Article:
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Ocean SAR

Code: EGEO4026     Acronym: EGEO4026

Classification Keyword
OFICIAL Surveying Engineering

Instance: 2021/2022 - 2S

Active? Yes
Responsible unit: Department of Geosciences, Environment and Spatial Plannings
Course/CS Responsible: Master's degree in Remote Sensing

Cycles of Study/Courses

Acronym No. of Students Study Plan Curricular Years Credits UCN Credits ECTS Contact hours Total Time
M:DR 4 The study plan from 2018 1 - 3 21 81

Teaching Staff - Responsibilities

Teacher Responsibility
Jorge Manuel Reis Magalhães

Teaching - Hours

Theoretical and practical : 1,00
Other: 0,50
Type Teacher Classes Hour
Theoretical and practical Totals 1 1,00
Jorge Manuel Reis Magalhães 1,00
Other Totals 1 0,50
Jorge Manuel Reis Magalhães 0,50
Mais informaçõesLast updated on 2021-07-15.

Fields changed: Objectives, Programa, Resultados de aprendizagem e competências

Teaching language

Suitable for English-speaking students


Main goals include grasping the fundamentals of radar imaging of the ocean surface as well as understanding the different dynamical processes capable to imprint signatures on Synthetic Aperture Radar (SAR) on the sea surface. Both atmospheric and marine dynamical processes will be addressed as key processes to cause distinct signatures on the water surface. At the end of the course the students should be able to interpret SAR images of the ocean surface and identify possible phenomena causing the observed signatures. They should also be able to extract some quantitative parameters from the SAR images.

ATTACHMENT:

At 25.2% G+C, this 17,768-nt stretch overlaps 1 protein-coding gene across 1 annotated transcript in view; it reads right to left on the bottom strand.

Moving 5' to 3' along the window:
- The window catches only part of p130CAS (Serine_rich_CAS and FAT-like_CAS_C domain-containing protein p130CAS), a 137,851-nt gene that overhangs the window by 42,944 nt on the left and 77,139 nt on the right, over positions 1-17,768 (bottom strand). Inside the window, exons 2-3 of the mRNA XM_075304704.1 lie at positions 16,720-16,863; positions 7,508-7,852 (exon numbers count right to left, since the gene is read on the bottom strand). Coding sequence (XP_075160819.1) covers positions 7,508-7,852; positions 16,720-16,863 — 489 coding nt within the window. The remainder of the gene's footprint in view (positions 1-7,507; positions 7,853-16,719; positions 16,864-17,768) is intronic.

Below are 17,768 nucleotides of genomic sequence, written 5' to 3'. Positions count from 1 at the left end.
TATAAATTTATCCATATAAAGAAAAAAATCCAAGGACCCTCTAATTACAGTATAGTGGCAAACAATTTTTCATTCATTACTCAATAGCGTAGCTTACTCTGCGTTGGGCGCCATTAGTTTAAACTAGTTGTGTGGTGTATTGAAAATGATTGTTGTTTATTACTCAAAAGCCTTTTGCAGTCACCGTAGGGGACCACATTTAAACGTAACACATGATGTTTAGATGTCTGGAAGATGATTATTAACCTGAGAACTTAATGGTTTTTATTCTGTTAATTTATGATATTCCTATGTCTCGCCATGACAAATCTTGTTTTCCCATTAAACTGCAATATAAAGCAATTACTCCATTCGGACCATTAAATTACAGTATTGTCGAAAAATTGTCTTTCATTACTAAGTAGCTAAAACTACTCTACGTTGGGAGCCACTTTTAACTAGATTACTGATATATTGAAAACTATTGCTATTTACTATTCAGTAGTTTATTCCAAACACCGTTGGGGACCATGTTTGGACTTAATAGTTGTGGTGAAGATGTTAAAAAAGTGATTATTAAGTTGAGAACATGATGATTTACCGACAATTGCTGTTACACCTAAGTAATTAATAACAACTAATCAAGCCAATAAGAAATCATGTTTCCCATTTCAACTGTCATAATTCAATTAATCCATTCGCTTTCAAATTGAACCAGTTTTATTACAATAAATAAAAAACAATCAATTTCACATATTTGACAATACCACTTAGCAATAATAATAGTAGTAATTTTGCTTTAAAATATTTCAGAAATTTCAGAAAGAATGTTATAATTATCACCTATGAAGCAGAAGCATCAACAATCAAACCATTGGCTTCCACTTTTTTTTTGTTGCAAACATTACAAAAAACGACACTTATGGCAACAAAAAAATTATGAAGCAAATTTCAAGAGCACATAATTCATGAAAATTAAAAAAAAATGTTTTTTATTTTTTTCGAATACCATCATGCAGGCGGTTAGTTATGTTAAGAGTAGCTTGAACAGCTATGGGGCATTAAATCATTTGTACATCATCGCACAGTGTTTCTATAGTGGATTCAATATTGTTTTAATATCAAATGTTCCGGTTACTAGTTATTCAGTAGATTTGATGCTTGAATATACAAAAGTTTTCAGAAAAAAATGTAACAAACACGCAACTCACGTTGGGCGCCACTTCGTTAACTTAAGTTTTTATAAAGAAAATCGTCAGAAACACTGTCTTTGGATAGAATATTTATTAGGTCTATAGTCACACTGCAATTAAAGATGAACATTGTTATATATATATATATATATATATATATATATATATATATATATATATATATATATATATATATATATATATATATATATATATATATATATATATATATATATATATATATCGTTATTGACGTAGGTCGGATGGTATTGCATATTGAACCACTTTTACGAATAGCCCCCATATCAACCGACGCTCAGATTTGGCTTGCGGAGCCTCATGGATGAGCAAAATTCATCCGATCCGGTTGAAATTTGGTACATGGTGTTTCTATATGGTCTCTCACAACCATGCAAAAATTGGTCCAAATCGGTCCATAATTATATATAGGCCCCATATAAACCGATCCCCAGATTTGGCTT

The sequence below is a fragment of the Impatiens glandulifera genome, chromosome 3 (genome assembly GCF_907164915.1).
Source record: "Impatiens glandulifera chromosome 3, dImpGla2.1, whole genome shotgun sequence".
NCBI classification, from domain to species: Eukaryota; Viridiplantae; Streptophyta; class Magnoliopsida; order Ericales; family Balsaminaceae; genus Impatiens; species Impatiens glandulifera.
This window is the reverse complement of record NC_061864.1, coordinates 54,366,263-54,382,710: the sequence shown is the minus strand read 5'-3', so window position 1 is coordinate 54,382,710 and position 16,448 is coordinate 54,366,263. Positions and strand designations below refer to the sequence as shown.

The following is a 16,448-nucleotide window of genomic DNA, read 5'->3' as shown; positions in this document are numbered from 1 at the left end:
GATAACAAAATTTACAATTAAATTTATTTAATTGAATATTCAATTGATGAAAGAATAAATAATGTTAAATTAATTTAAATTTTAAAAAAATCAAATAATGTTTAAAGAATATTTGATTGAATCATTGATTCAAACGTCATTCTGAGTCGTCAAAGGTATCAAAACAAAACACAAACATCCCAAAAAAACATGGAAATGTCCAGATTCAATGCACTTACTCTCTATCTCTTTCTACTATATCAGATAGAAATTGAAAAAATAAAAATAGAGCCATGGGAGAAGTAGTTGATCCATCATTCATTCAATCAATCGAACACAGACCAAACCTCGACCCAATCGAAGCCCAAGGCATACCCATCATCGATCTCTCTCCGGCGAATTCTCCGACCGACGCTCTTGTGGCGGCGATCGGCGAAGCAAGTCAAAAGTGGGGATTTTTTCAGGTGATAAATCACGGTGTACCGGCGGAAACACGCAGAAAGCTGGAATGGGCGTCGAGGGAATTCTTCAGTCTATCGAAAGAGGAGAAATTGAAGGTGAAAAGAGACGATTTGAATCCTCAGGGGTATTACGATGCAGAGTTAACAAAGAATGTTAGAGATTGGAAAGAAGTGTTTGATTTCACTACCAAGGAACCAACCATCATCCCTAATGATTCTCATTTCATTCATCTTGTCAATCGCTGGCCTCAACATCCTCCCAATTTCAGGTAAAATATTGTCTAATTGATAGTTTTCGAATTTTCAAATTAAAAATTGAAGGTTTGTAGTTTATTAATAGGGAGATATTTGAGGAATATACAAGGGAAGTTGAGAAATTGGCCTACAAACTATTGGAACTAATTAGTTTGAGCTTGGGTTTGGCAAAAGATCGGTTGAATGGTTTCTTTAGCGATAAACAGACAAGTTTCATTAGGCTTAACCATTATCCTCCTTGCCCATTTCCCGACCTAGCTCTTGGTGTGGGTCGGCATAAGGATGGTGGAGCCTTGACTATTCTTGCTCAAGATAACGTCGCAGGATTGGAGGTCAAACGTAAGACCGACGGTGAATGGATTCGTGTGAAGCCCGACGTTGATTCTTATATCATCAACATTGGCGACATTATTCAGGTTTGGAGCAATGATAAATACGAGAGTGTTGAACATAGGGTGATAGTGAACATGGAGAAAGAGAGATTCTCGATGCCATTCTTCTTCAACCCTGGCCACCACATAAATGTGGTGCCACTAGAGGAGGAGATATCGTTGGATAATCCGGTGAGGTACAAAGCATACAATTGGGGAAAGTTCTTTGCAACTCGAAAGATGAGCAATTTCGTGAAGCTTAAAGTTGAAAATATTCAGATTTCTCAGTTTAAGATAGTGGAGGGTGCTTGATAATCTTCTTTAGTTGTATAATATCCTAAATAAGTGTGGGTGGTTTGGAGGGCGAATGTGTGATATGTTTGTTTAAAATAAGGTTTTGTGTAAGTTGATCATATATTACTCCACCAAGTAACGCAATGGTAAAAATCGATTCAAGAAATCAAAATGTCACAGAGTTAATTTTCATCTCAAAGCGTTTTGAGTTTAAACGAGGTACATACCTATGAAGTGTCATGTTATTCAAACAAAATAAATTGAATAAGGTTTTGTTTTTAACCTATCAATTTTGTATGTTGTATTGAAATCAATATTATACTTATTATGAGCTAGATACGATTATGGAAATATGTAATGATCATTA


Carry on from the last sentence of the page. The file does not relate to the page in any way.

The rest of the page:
Learning outcomes and competences

The successful interpretation of SAR images of the ocean surface can only be achieved via SAR imaging theories odescribing the interaction of electromagnetic and oceanic waves and the principles of operation of Synthetic Aperture Radars, as well as a solid observational experience of an elevated number of image examples with dynamical processes. This curricular unit is therefore focused on those theoretical concepts necessary to the SAR comprehension, and available image examples in the literature as well as numerous SAR images that were used by the lecturer during his 15 years’ experience in SAR image analysis. The quantitative information that is possible to extract from SAR images is based on the expertise of the lecturer, state of the art algorithms, and whenever possible will be used with validation.

Working method



Theories of the interaction of electromagnetic and oceanic waves; Principles and introduction to Synthetic Aperture Radars; Comparison with a real aperture radar (RAR); Enhancement of spatial resolution in azimuth; Enhancement of resolution in range (chirp pulse); SAR image calibration; Models of radar backscatter from the ocean surface; Bragg scattering theory; Doppler effect “Train-off-the-Track”; Radar imaging of ocean surface waves; Bathymetry retrieval from shoaling ocean surface waves; Weak hydrodynamic interaction theory and applications in the detection of ocean fronts and internal waves; SAR imaging of oil spills (automatic segmentation based on “k-means” algorithms); Wind speed retrieval at the sea surface based on SAR measurements; Dual polarization techniques and components separation: Bragg and non-polarized (applications); Synergy with other sensors and applications: coastal upwelling; oil spill detection; marine surface films (slicks); surface and internal waves; oceanic and atmospheric fronts; bathymetry from surface current gradients; atmospheric gravity waves; convection cells in the atmosphere; coastal wind fields; rip currents.